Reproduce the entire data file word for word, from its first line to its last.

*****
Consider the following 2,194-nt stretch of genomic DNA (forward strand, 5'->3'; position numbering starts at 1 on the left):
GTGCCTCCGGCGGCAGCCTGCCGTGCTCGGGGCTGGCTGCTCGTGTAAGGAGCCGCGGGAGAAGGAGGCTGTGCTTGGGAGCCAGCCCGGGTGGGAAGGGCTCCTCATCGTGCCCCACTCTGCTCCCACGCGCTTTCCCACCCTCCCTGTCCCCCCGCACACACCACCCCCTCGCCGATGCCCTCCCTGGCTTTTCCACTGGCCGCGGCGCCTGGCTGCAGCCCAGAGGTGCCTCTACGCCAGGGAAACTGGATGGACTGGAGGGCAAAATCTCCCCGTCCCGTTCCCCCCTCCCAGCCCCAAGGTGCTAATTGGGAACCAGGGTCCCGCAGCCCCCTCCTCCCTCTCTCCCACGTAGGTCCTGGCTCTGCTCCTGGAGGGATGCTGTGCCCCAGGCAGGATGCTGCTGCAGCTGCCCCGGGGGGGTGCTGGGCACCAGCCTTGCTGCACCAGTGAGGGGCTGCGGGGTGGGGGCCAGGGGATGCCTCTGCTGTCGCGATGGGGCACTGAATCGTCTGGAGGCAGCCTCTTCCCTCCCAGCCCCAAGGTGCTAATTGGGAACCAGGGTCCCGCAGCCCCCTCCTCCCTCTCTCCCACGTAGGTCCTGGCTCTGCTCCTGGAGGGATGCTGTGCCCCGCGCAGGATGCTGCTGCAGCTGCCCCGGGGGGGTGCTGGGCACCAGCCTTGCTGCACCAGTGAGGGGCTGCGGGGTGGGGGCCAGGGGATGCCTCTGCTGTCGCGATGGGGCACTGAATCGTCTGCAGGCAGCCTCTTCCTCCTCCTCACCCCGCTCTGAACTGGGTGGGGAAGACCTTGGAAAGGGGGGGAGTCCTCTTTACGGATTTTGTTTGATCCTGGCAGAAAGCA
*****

Consider the following 2,194-nt stretch of genomic DNA (forward strand, 5'->3'; position numbering starts at 1 on the left):
GTGCCTCCGGCGGCAGCCTGCCGTGCTCGGGGCTGGCTGCTCGTGTAAGGAGCCGCGGGAGAAGGAGGCTGTGCTTGGGAGCCAGCCCGGGTGGGAAGGGCTCCTCATCGTGCCCCACTCTGCTCCCACGCGCTTTCCCACCCTCCCTGTCCCCCCGCACACACCACCCCCTCGCCGATGCCCTCCCTGGCTTTTCCACTGGCCGCGGCGCCTGGCTGCAGCCCAGAGGTGCCTCTACGCCAGGGAAACTGGATGGACTGGAGGGCAAAATCTCCCCGTCCCGTTCCCCCCTCCCAGCCCCAAGGTGCTAATTGGGAACCAGGGTCCCGCAGCCCCCTCCTCCCTCTCTCCCACGTAGGTCCTGGCTCTGCTCCTGGAGGGATGCTGTGCCCCAGGCAGGATGCTGCTGCAGCTGCCCCGGGGGGGTGCTGGGCACCAGCCTTGCTGCACCAGTGAGGGGCTGCGGGGTGGGGGCCAGGGGATGCCTCTGCTGTCGCGATGGGGCACTGAATCGTCTGGAGGCAGCCTCTTCCCTCCCAGCCCCAAGGTGCTAATTGGGAACCAGGGTCCCGCAGCCCCCTCCTCCCTCTCTCCCACGTAGGTCCTGGCTCTGCTCCTGGAGGGATGCTGTGCCCCGCGCAGGATGCTGCTGCAGCTGCCCCGGGGGGGTGCTGGGCACCAGCCTTGCTGCACCAGTGAGGGGCTGCGGGGTGGGGGCCAGGGGATGCCTCTGCTGTCGCGATGGGGCACTGAATCGTCTGCAGGCAGCCTCTTCCTCCTCCTCACCCCGCTCTGAACTGGGTGGGGAAGACCTTGGAAAGGGGGGGAGTCCTCTTTACGGATTTTGTTTGATCCTGGCAGAAAGCA